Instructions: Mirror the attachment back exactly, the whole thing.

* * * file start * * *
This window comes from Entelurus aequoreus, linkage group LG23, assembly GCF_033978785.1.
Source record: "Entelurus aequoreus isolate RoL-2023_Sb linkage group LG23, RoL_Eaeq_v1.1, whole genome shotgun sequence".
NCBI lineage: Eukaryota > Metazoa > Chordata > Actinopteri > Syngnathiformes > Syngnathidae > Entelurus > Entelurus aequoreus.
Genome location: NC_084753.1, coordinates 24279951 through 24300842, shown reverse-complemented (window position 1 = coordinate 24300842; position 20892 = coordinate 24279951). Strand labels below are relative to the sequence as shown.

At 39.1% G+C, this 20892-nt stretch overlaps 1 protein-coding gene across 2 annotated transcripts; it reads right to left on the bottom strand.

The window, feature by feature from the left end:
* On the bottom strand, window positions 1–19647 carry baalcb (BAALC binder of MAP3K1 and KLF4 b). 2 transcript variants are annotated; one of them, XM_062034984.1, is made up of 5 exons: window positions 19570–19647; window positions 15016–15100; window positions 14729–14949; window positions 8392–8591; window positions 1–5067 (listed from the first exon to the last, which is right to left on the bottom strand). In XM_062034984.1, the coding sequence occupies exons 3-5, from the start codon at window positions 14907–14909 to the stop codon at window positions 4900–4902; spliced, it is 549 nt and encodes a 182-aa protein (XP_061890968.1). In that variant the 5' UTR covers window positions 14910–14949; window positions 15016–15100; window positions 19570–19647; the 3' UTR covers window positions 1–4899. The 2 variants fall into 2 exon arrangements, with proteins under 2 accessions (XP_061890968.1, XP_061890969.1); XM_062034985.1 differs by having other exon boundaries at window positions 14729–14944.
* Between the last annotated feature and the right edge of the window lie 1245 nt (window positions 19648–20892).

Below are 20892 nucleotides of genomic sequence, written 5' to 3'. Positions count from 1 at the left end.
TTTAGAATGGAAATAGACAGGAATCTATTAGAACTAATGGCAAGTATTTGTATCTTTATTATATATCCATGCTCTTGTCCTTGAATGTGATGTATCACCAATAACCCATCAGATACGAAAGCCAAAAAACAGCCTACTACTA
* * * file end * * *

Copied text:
This window comes from Entelurus aequoreus, linkage group LG23, assembly GCF_033978785.1.
Source record: "Entelurus aequoreus isolate RoL-2023_Sb linkage group LG23, RoL_Eaeq_v1.1, whole genome shotgun sequence".
NCBI lineage: Eukaryota > Metazoa > Chordata > Actinopteri > Syngnathiformes > Syngnathidae > Entelurus > Entelurus aequoreus.
Genome location: NC_084753.1, coordinates 24279951 through 24300842, shown reverse-complemented (window position 1 = coordinate 24300842; position 20892 = coordinate 24279951). Strand labels below are relative to the sequence as shown.

At 39.1% G+C, this 20892-nt stretch overlaps 1 protein-coding gene across 2 annotated transcripts; it reads right to left on the bottom strand.

The window, feature by feature from the left end:
* On the bottom strand, window positions 1–19647 carry baalcb (BAALC binder of MAP3K1 and KLF4 b). 2 transcript variants are annotated; one of them, XM_062034984.1, is made up of 5 exons: window positions 19570–19647; window positions 15016–15100; window positions 14729–14949; window positions 8392–8591; window positions 1–5067 (listed from the first exon to the last, which is right to left on the bottom strand). In XM_062034984.1, the coding sequence occupies exons 3-5, from the start codon at window positions 14907–14909 to the stop codon at window positions 4900–4902; spliced, it is 549 nt and encodes a 182-aa protein (XP_061890968.1). In that variant the 5' UTR covers window positions 14910–14949; window positions 15016–15100; window positions 19570–19647; the 3' UTR covers window positions 1–4899. The 2 variants fall into 2 exon arrangements, with proteins under 2 accessions (XP_061890968.1, XP_061890969.1); XM_062034985.1 differs by having other exon boundaries at window positions 14729–14944.
* Between the last annotated feature and the right edge of the window lie 1245 nt (window positions 19648–20892).

Below are 20892 nucleotides of genomic sequence, written 5' to 3'. Positions count from 1 at the left end.
TTTAGAATGGAAATAGACAGGAATCTATTAGAACTAATGGCAAGTATTTGTATCTTTATTATATATCCATGCTCTTGTCCTTGAATGTGATGTATCACCAATAACCCATCAGATACGAAAGCCAAAAAACAGCCTACTACTA